cutting on the action

photography and film – facts, ideas, values

FILM PhD The Screenplays of Robert Towne 1960-200




The Screenplays of Robert Towne 1960-200

is a 2007 Ph.D.  Thesis

by

Elaine Lennon

It came from a long list of published film theses in the latest post in Film Studies for Free.
Linked to here because I’m a sucker for anything whatsoever about Polanski’s Chinatown.

Bits and bobs:

P. 51

Renoir, who is Towne’s personal idol, and was an acquaintence of Towne’s good friend and collaborator Warren Beatty, is paid explicit homage in the satire Shampoo [1975], which is a loose re-working of La Regle du Jeu [1939, itself a homage to Beaumarchais’ Le Marriage de Figaro].

P.54

Robert Towne himself has commented on the problem of understanding screenwriting, that

No one, I think, can really say what makes an effective screenplay because no one really knows what makes a screeplay effective.

P.60

In creating a character, Robert Towne says, “You must ask what it is he or she is really afraid of. It’s my best way of getting into a character.” Towne thinks the writer has more control over his art than the director. “When I write,” he says, “the only limits are my imagination and my ability to do it.”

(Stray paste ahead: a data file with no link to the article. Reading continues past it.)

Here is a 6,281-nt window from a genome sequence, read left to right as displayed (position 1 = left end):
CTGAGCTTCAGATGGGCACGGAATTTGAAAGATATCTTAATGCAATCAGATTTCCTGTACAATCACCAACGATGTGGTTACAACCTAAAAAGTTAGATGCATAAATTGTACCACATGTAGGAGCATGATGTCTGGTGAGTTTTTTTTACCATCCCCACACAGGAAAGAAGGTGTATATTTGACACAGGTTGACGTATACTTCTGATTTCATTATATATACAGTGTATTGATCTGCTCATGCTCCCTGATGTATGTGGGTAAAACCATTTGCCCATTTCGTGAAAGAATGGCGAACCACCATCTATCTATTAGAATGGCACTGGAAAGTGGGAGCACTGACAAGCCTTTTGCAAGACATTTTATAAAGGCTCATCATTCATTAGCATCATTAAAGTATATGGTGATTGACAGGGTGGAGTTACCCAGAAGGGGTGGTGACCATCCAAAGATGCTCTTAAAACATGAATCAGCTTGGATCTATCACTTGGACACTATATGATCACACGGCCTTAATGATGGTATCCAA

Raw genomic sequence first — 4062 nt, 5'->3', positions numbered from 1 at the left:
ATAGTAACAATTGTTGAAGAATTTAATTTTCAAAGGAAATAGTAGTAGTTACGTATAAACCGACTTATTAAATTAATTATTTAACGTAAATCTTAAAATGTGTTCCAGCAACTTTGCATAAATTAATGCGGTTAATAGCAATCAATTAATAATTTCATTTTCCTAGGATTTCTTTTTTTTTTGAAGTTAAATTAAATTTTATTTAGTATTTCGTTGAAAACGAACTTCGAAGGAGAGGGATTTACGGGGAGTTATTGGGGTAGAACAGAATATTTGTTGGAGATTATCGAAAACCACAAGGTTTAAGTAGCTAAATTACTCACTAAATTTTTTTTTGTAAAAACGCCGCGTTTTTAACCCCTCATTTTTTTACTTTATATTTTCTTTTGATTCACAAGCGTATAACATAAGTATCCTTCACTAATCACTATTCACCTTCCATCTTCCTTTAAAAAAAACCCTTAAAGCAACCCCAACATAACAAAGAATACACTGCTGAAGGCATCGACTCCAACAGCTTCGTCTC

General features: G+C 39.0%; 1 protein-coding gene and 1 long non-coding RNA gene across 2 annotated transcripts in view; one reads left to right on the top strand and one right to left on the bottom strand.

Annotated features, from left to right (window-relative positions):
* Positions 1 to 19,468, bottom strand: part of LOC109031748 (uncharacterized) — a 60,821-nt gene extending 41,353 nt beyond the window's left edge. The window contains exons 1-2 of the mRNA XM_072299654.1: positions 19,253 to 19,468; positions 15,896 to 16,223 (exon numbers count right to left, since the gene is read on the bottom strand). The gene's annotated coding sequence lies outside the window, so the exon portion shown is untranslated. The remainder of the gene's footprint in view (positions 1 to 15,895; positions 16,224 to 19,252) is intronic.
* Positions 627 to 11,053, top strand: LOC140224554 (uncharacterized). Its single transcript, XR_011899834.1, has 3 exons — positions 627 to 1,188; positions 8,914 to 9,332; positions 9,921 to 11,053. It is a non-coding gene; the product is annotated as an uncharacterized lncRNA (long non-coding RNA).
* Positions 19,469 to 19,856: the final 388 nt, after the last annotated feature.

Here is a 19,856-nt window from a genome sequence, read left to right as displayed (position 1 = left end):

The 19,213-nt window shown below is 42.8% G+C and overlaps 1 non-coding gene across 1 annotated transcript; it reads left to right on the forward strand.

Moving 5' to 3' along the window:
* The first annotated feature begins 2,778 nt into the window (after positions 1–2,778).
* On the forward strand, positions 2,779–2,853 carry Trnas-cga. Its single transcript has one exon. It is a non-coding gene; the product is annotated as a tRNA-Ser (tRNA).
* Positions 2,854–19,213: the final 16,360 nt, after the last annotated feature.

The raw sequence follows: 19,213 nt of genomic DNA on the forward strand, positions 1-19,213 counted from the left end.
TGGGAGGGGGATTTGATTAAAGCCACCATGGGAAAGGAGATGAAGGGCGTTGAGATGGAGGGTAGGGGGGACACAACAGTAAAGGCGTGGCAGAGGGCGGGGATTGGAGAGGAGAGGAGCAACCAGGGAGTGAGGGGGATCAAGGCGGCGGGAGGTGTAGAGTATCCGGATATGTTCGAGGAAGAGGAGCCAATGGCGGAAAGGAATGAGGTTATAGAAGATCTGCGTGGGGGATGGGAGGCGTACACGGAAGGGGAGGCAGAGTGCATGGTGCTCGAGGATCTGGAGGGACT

p.67
[Townes]

…The notion of writing moving pictures is absurd. One can’t write a picture. One describes a picture. And one thing can be said about a really good screenplay: it reads like it’s describing a movie already made. So if you look at a movie and read the screenplay and the movie seems fully realized in it, recognize and wonder. It’s nearly as miraculous as getting struck by lightening and living to tell the tale.

Towne’s pictoral gifts as a screenwriter give further emphasis to his controlling contribution to a finished film. It is significant therefore that a signal influence on the writing of Chinatown, central to his body of work, was in fact a photo essay seen by Towne in a magazine supplement in 1069, which depicted ‘Raymond Chandler’s Los Angeles’ in a series of photographs by John Waggaman, accompanied by a text written by Laurence Dietze.




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August 21, 2010 - Posted by | Chinatown, film [its techniques] | , ,

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